There is even a new side in this, it will shape the required need of technical universities. Because as they become involved, delivering the hours and manpower towards these projects, the costing will be reduced, the Universities will also gain an income and their students would end up with a partial career and years of work and subsequent income. You see, the need to move away from these ‘conceptual consultants’ and selling concepts not products is an essential need to make it all work. There is even an additional benefit that larger IT corporations will lose their grip on governmental budgets and it will serve a wider audience, a change that has been overdue for at least 10 years.

The report gives on page 20 the public’s attitude. My issue is number 2. “More people expect public services to get worse because of Brexit“, I am not sure if that is complete. It is not incorrect, but the point of focus would reset really quickly when we consider the Guardian where we read “Deloitte’s previous work has shown that all sectors will be affected by automation in the next two decades, with 74% of jobs in transportation and storage, 59% in wholesale and retail trades and 56% in manufacturing having a high chance of being automated“, any automation where we see the change from personal towards an automated androgynous system, tends to cause waves of rejection and stress. Even today, we still have an automated irritation when we hear ‘press 1 for sales‘. Until we can upgrade these systems into a much better evolved system, automation will fluctuate into people seeking other avenues in acquiring that what they need. In addition, there is still an aversion to automated sales in some areas as distribution misses the quality marks the recipient demands in some cases. Now, we can all agree that there is plenty of evolution in this field and the evolution is growing in many directions and in long before 2030 we will have systems that are vastly superior to the systems we have today, that is the way the beast tends to work. There is also a given that we cannot yet predict how that will be in 5 years, yet all this requires a solid foundation between sales, services and facilitation/distribution and that part is currently still missing.

Now we get to the part that is a little bit of an issue with the report. We see that the top issue is ‘Better public transport‘, but better how? We see it on page 21 of the full report, so when we see ‘What things would you say would most improve public services in your area?’ Here, I miss a part where we see what the audience now feels is missing or failing. Is it prices, the amounts of times the public transport comes in, how busy it is (no sitting options), you see, they all come with extra costs. More busses means more costs. The solution that seemingly addresses all three mentioned, but is that the failure, the flaw or is it something else? I think that this issue remains subserving to the public’s personal issues ‘Poverty, inequality and low pay‘ as well as ‘Housing‘, which is all about the quality of life for most people. How to address that part is also an issue and automation does not address these policies in any way. Which is respectively 20% and 18% of an asked population of 1099 adults, which in my view is a population way too small to set this ‘State of the State‘ to. For a decent level of reliability, especially as the UK is a mere 65 million people, having a response quota 5,000-10,000 on a national level would have been an essential first. If the results were weighted towards the UK demographics, than it is likely that this report will have additional ‘flaws’, making me wonder who signed off on the requested paper?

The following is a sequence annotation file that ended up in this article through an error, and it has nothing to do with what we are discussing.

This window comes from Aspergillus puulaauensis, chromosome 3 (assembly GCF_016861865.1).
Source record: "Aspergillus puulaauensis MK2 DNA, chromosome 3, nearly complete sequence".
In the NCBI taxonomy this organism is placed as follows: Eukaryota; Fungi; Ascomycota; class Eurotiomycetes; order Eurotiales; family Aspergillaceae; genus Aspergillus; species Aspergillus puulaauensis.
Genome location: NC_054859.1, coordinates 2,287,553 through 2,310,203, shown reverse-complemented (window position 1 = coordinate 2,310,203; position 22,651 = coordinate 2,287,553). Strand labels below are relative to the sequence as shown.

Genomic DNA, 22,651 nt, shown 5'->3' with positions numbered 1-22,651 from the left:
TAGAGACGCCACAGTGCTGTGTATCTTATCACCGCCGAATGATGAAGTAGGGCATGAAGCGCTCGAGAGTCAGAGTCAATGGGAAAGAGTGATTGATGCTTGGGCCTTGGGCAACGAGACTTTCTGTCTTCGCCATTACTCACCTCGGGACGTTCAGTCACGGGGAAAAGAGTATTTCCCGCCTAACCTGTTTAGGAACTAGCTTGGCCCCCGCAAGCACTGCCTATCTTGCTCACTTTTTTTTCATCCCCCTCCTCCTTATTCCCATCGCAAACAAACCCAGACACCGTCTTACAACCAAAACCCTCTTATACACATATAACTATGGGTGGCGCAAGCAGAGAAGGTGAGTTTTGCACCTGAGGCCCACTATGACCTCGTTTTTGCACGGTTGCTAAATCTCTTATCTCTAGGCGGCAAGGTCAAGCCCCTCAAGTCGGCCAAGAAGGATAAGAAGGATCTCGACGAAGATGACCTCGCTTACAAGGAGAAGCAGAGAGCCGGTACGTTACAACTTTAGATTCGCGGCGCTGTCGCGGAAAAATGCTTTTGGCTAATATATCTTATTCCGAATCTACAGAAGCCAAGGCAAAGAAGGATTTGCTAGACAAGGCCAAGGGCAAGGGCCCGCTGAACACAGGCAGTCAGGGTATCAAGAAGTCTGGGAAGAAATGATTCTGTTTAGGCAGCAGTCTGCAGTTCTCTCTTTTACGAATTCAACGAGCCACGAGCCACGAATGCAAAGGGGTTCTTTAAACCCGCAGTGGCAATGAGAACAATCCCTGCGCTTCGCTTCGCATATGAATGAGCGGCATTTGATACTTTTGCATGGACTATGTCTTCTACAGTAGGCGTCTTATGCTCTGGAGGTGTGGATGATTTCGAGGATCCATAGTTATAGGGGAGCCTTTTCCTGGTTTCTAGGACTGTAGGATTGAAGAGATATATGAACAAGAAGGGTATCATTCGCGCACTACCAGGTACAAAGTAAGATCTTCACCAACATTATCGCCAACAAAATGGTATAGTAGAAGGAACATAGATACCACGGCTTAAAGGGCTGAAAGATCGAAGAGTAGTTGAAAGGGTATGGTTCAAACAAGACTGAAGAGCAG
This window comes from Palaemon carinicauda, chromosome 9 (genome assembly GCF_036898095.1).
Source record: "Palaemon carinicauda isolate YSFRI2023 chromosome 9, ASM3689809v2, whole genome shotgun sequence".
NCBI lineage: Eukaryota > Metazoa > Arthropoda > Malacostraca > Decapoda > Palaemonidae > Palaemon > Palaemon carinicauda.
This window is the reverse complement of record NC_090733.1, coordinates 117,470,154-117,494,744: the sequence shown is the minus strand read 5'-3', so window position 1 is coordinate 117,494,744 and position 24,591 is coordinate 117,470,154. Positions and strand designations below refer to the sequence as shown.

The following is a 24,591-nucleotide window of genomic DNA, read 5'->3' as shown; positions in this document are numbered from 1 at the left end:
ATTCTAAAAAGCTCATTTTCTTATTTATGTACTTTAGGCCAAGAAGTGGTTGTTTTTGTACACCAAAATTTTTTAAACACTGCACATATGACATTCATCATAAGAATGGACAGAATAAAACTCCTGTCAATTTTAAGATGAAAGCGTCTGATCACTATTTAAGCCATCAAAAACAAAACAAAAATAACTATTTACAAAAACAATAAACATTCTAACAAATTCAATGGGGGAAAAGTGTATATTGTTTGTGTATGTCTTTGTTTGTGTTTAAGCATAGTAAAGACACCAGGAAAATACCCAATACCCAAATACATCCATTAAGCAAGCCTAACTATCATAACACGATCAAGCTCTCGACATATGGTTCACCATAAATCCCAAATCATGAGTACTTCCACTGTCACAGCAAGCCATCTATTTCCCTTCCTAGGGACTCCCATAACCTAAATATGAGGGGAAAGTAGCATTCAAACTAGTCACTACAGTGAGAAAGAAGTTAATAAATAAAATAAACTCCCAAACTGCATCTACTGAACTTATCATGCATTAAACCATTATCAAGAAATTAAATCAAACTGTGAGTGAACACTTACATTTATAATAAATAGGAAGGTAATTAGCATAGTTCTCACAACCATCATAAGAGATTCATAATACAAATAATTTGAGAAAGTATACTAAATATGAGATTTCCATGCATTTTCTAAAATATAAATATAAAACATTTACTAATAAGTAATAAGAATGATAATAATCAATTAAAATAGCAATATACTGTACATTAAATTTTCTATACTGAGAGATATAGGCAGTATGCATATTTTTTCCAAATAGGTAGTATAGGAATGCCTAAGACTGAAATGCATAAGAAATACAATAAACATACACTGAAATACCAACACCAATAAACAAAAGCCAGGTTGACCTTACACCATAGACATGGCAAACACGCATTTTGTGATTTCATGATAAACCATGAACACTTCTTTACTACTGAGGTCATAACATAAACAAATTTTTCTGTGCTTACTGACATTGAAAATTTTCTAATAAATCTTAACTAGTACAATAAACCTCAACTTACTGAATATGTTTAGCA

There is another side the Guardian gives “However, in contrast to the doomsayers who predict mass unemployment, the firm has argued that over the last 140 years automation has created more work than it destroyed“, I am on the side of Deloitte here. In addition to creating more work, from the issues I raised earlier when considering that 10%-20% is moving towards retirement, the new jobs that are brought will be largely long term jobs and as the setting from tertiary IT education focusses on the governmental automation needs it already has as well as those we will likely see over the next 5 years, the overall quality of the workers in this field could rise almost exponentially when set this against the prepared workforce in the last 10 years. The result of better and more focussed workers will also increase the curve of automation as well as the quality of it. Part of the new data world is discussed on page 34 of that report. the quote “A police and crime commissioner compared data security challenges in the public sector to those in banking, concluding that banks “have secure information and have got away with it”” reads a little weird, yet the foundation of it is a requirement factor that will grow immensely. That field will grow in two ways. The first is the growing field of non-repudiation, a clear register that a certain person accessed certain data and only that person could have done it. This field especially if a cause for concern because there is a gap in technology here and especially in the case of NHS data, that gap needs to be filled (as well as several other fields). Should you doubt that, or prefer to trivialise this, then look towards Ashley Madison, the Office of Personnel Management, Anthem, Hacking Team and Premera. In effect totalling the endangered personal details of up to 150 million people. And this is only the hacks of 2015. When we see the upcoming move towards domotics, the overall danger of personal data getting out has the option of growing the number of people exposed by 1000%, basically a lot more than the complete UK population, at that stage even the sheep, sheepdogs and pony’s on Shetland could find their personal details online. This industry will grow, with a large club of international career opportunities in IT and the growing niche of Data Security.